July 5, 2004


Comments

 
 
 
  • INTERESTING GREAT INFORMATION TO USE AGAINST TAXATION
    Anonymous
     
     
     
  • Like the general theme of the story, the following statement made in paragraph three is incorrect and misleading: "In other words, the flow of payments is identical to that of credit unions." A sub S corporation puts the owners name on the flow of payments and net worth, and the net worth becomes part of the owners' personal net worth, much like income from a partnership or limited liability corporation. The sub S ownership interest can later be sold, borrowed against, or transferred to children. Such is not the case with the "ownership" interest in a credit union, it is not perfected and hence fictional. Income taxes are in fact assessed to shareholders of sub S corporations and payable to those who are subject to taxation. Sub S is a tool to reduce or manage income tax liability not forever avoid it. Frankly, it seems many credit union writers are confused about sub S status or seek to mislead readers in an effort to make commonplace profit making business activities seem wrong. Sub S corporations are not trying to emulate the credit union model. Why would a shareholder abandon their equity? Perhaps credit unions, though, should emulate the Sub S model. This is America.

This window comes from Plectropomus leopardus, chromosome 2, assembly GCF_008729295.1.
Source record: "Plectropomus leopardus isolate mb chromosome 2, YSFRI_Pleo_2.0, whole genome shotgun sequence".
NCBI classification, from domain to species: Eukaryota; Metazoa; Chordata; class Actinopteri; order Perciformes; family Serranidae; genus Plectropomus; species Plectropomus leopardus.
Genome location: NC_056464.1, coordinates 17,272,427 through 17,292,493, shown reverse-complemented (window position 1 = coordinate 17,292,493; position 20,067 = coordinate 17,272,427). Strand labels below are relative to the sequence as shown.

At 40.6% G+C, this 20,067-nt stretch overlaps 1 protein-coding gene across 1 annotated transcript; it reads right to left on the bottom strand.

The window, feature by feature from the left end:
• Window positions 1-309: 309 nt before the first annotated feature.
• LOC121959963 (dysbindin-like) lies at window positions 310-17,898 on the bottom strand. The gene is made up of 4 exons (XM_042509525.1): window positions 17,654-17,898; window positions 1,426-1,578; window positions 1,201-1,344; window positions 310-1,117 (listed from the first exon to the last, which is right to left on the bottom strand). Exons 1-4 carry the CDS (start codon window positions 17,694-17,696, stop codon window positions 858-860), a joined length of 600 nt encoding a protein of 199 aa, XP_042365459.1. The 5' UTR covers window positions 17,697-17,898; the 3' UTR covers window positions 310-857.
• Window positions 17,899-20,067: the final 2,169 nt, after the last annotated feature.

Anonymous